Despite plenty of big losers in health care this week, the sector also saw its fair share of winners. Here are three of the most humongous health-care stocks of the week.
Low to High
Just one week after making our list of horrendous health-care stocks, Hi-Tech Pharmacal (NASDAQ:HITK) bounced back in a big way, by climbing 18% for the week. And the company did it the old-fashioned way. It earned it.
Hi-Tech reported surprisingly good quarterly results on Dec. 6. Earnings per share came in at $0.66 per share, blowing away analyst estimates of $0.52 per share. Although the numbers were better than expected, they also fell short of last year's figures. Hi-Tech partially attributed its year-on-year earnings decline of 35% to Hurricane Sandy.
This week's action more than made up for Hi-Tech's 11% drop last week. The dip stemmed from an analyst downgrade and a short-seller's report predicting a poor earnings release. That prediction, of course, fell short of hitting the mark.
In the clouds
Cloud-based physician software company athenahealth (NASDAQ: ATHN) jumped 13% this week. The company's relatively positive outlook for 2013 sparked the rise in shares.
The numbers for 2013 weren't overly rosy. Ranges given for adjusted income and revenue actually were a little lower than analysts expected. However, the company continues to grow revenue around 30% each year. Anything in that ballpark appears to be enough to keep investors happy.
The Massachusetts-based technology firm's stock still has quite a way to go before it regains its September levels, though. Shares began a slow slide in early October that picked up downward momentum considerably after athenahealth reported quarterly results on Oct. 18. Despite rebounding by nearly 28%, the stock needs to climb another 24% to get back to where it was trading a few months ago.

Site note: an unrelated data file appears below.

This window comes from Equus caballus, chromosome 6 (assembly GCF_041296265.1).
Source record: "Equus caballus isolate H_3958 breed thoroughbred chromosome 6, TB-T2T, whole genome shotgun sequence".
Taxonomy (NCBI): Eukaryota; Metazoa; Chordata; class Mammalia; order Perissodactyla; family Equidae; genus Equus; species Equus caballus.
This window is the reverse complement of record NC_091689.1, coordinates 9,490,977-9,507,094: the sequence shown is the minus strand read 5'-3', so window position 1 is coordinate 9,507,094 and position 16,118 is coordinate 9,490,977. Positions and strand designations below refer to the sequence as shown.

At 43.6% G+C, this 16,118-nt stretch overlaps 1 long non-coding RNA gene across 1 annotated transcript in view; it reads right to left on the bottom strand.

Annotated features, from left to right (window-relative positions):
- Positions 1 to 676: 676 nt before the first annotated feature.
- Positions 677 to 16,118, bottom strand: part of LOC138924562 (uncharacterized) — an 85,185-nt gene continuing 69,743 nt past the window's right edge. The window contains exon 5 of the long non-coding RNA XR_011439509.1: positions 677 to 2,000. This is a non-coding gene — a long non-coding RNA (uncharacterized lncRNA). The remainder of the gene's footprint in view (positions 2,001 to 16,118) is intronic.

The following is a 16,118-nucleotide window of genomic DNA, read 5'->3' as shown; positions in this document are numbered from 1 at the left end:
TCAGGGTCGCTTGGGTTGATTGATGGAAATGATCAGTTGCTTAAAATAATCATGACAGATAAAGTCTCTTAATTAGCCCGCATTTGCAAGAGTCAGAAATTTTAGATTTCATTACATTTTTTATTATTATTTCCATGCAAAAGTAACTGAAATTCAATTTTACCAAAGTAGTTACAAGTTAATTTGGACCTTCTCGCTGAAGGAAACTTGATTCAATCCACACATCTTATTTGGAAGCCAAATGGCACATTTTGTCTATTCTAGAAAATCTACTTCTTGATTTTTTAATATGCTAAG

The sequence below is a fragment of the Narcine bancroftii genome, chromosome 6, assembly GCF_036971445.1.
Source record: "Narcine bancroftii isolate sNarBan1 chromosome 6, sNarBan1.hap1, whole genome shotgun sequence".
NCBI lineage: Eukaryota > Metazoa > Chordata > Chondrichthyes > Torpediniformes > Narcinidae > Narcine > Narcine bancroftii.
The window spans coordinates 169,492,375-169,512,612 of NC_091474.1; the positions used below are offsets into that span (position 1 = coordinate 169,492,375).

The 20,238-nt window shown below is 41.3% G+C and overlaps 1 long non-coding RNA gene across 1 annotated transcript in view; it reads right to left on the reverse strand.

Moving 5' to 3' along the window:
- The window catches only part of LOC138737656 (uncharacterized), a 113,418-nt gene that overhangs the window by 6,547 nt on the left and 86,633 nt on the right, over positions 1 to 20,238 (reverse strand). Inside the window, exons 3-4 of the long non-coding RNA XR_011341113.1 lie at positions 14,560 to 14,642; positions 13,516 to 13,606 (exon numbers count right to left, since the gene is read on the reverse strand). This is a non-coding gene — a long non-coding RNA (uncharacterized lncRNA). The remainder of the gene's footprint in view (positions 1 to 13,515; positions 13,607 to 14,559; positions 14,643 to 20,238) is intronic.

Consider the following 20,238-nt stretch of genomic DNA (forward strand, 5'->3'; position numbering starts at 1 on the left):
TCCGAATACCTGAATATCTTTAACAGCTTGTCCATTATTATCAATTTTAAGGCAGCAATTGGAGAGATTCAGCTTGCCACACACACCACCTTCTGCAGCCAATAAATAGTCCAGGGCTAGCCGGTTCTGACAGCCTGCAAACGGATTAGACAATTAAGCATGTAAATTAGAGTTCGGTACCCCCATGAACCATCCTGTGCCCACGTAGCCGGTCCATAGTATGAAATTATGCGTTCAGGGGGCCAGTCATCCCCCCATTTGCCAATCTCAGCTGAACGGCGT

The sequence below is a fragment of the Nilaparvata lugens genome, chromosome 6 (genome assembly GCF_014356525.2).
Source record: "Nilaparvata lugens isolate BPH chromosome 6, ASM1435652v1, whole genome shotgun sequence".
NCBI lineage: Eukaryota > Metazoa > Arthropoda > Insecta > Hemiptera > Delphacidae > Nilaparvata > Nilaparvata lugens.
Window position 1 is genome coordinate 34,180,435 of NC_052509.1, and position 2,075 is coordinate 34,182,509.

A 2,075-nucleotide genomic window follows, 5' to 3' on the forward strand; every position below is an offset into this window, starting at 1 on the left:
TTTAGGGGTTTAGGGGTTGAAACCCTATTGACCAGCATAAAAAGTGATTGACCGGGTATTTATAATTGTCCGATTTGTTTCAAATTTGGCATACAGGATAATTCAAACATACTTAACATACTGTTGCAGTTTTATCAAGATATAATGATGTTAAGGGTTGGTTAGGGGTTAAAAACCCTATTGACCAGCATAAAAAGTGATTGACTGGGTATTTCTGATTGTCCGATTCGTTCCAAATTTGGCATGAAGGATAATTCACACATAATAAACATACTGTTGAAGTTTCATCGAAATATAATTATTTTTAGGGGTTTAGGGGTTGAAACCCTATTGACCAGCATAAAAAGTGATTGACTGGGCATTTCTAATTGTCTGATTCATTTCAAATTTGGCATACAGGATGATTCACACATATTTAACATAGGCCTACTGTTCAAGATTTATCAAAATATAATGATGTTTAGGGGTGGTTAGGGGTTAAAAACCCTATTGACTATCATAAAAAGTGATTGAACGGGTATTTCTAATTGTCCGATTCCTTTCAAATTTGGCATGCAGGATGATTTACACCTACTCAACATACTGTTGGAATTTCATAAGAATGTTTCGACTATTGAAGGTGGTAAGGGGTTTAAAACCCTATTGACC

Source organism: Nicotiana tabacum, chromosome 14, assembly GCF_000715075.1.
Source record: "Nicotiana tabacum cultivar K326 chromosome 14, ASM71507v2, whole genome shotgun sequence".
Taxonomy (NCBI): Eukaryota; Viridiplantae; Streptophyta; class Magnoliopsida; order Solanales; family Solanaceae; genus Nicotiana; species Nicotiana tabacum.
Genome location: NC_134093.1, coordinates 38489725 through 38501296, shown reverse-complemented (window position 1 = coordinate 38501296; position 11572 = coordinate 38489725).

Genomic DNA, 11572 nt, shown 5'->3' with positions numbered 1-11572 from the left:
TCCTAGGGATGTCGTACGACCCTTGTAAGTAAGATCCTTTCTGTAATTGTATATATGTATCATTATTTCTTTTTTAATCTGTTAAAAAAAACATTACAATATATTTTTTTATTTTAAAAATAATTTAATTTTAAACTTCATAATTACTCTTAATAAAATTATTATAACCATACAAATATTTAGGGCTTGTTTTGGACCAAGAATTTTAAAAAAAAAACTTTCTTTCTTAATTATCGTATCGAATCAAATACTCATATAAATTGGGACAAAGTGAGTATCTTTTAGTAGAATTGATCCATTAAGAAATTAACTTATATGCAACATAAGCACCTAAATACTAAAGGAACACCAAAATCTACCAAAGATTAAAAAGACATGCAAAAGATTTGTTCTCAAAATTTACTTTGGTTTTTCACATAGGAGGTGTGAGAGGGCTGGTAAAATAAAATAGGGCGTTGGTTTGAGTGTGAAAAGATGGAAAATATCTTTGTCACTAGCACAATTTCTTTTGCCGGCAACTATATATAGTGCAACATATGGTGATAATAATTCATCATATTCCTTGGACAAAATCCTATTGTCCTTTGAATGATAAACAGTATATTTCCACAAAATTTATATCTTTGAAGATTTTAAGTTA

Best but worst
An 8% gain in one week usually wouldn't qualify as a humongous return in the health-care sector, but it's enough for Dendreon (NASDAQ:DNDN) to make our list this week. That's not too shabby for a company that my Foolish colleagues David Williamson and Brenton Flynn include as one of the worst of 2012.
Why did Dendreon move up this week? The bump appears to have been the result of a story on Dec. 5 about a new clinical trial involving Provenge, the company's prostate cancer drug. Georgia Health Sciences University kicked off enrollment for a new study that combines Provenge with two other drugs to evaluate the effects of the therapy on patients with prostate cancer.
My guess is that any bit of positive news was enough to drive shares up somewhat. Dendreon fell 77% from its highs in February and has only topped $5 per share a few times over the past four months. Unless a compelling catalyst comes along, I wouldn't be surprised to see the stock continue to fluctuate between $4 and $5 per share.
None of the above
To be honest, I don't really like any of our three stocks on the humongous list as long-term picks. My view of Dendreon lines up with my fellow Fools, David and Brenton: It's one of the worst biotech stocks of the year. I don't see it becoming one of the best. Hi-Tech Pharmacal is okay, but it's not a stock I would rush out to buy.
As for athenahealth, I like its business model and management team. However, the stock trades at a forward P/E multiple of over 58. Sales and earnings continue to grow at a strong clip, but not enough to justify that kind of valuation, in my opinion.
I typically think at least one of the stocks that make our list in this weekly series would be a reasonable choice for investors. This time, though, my selection is none of the above. Now if we only had that alternative with our politicians...
Keith Speights has no positions in the stocks mentioned above. The Motley Fool owns shares of Dendreon. Motley Fool newsletter services recommend Athenahealth. Try any of our Foolish newsletter services free for 30 days. We Fools may not all hold the same opinions, but we all believe that considering a diverse range of insights makes us better investors. The Motley Fool has a disclosure policy.